What is the go with moisture probes?

Recently both PITs have had technical sessions on the value of moisture probes. Rob O’Connor and Dale Board, both from DEDJTR, have been talking to PIT farmers about the benefits and challenges of using soil moisture monitoring tools. A summary of Dale’s previous research into these tools in the region can be found here:

Soil moisture monitoring provides a tool that enables irrigators to make more informed decisions regarding water requirements of various crops, which can result in on-farm water efficiency gains and increased productivity.

Some key lessons discussed for moisture probe sessions:

  • Moisture probes allows you to refine your irrigation schedule to increase water efficiency and productivity
  • You get the best value from moisture probes when you aim maximise production rather than to minimise absolute water use
  • Moisture probes allow you to maximise return on investment in farm layout and delivery upgrades as you can improve the timing of irrigation. This compliments greater precision and flexibility offered with improved infrastructure to apply water.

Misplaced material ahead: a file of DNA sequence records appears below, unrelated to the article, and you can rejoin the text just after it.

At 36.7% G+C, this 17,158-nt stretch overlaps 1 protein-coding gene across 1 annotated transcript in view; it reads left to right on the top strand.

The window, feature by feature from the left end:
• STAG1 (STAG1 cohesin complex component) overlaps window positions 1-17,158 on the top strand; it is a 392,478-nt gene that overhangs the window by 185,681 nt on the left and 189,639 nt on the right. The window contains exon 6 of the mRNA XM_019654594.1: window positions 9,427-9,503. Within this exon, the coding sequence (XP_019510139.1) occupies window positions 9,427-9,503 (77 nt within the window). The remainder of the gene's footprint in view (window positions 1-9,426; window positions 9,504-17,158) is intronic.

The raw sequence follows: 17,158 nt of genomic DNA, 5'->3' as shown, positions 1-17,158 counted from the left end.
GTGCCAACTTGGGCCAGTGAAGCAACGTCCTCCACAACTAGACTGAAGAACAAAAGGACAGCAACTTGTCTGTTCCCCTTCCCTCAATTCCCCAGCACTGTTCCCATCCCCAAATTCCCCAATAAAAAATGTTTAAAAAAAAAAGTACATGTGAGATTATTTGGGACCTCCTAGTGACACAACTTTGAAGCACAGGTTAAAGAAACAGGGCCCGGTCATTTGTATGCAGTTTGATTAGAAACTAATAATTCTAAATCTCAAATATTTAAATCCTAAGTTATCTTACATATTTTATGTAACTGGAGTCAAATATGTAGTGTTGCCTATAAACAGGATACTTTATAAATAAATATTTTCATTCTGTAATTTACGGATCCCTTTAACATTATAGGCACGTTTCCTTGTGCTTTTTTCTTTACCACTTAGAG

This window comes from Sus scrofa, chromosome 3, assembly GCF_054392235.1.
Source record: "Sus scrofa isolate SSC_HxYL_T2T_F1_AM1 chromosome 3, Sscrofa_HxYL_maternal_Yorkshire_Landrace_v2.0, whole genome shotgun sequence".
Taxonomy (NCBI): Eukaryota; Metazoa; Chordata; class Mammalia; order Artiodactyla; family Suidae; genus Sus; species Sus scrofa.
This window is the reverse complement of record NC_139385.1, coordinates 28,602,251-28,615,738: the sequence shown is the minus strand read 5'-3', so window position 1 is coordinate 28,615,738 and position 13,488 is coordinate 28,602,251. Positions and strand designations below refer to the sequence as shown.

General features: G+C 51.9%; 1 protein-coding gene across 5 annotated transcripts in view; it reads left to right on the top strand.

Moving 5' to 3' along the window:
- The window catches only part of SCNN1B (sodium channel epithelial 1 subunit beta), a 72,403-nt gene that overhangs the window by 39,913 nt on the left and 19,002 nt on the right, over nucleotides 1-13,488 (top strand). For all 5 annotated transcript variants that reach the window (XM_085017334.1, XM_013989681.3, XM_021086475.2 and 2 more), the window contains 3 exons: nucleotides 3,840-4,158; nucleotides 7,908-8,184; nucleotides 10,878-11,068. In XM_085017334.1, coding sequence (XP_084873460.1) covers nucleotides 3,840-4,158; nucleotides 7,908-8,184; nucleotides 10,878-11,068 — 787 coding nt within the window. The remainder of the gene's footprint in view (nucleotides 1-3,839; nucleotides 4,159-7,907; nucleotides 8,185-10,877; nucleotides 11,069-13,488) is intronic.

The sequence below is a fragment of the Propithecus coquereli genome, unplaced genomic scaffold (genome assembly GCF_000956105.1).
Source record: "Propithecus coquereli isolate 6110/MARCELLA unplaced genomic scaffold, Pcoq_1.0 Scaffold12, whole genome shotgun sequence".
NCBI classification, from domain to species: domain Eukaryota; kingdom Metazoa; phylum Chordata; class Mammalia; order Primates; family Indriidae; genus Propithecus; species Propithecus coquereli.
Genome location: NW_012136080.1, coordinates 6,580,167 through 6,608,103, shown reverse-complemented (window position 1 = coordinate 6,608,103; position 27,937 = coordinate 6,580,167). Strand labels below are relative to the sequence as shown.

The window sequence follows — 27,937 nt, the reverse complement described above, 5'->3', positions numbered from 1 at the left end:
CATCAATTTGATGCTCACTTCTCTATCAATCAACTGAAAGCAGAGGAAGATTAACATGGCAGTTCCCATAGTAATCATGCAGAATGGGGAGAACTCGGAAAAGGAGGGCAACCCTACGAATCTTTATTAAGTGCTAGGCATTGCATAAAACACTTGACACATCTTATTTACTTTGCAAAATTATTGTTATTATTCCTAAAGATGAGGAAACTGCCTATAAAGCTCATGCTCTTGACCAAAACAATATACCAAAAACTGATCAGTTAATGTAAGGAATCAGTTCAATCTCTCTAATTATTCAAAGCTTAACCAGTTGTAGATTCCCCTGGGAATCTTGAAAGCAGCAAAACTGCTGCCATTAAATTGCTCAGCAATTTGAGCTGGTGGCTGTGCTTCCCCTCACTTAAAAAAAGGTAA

• There are a number of different types of soil moisture monitoring devices that can be installed in a range of price ranges. To assist you choose the right device DEDJTR have developed this note:
  • Probes with telemetry systems (wireless systems that use the phone network to remotely send data from the paddock back to your phone or computer) are rising in popularity and can be used in conjunction with automation to irrigate your farm remotely.

Benefits of moisture probes:

Number 1

You can clearly identify periods when your plant is not using moisture and therefore not growing at full potential. This could be from waterlogging or moisture stress.

Click on the graph to enlarge. The flat line period after this indicates some water-logging (blue oval). The dry autumn had the soil profile dry out from Lucerne growth to wilting point (red oval) and moisture stress occurring in mid-April. The coloured lines show the moisture level at different depths in the soil profile while the vertical bars show rainfall.